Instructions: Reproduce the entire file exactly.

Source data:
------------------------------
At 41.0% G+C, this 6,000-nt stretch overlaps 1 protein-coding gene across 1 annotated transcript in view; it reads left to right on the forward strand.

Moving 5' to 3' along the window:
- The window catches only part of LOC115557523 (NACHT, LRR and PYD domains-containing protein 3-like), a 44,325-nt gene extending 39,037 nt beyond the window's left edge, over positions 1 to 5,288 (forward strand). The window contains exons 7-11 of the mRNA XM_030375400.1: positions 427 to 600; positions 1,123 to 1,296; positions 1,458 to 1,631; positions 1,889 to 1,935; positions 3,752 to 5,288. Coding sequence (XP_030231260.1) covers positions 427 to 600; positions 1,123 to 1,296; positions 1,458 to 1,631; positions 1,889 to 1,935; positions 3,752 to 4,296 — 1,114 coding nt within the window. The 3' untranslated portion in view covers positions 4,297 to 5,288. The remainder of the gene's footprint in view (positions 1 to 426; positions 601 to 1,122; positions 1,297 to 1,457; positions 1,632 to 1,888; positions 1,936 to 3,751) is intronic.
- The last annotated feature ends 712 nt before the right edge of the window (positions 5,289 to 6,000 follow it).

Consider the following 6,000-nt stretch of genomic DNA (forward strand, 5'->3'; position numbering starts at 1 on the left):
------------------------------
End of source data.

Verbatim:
At 41.0% G+C, this 6,000-nt stretch overlaps 1 protein-coding gene across 1 annotated transcript in view; it reads left to right on the forward strand.

Moving 5' to 3' along the window:
- The window catches only part of LOC115557523 (NACHT, LRR and PYD domains-containing protein 3-like), a 44,325-nt gene extending 39,037 nt beyond the window's left edge, over positions 1 to 5,288 (forward strand). The window contains exons 7-11 of the mRNA XM_030375400.1: positions 427 to 600; positions 1,123 to 1,296; positions 1,458 to 1,631; positions 1,889 to 1,935; positions 3,752 to 5,288. Coding sequence (XP_030231260.1) covers positions 427 to 600; positions 1,123 to 1,296; positions 1,458 to 1,631; positions 1,889 to 1,935; positions 3,752 to 4,296 — 1,114 coding nt within the window. The 3' untranslated portion in view covers positions 4,297 to 5,288. The remainder of the gene's footprint in view (positions 1 to 426; positions 601 to 1,122; positions 1,297 to 1,457; positions 1,632 to 1,888; positions 1,936 to 3,751) is intronic.
- The last annotated feature ends 712 nt before the right edge of the window (positions 5,289 to 6,000 follow it).

Consider the following 6,000-nt stretch of genomic DNA (forward strand, 5'->3'; position numbering starts at 1 on the left):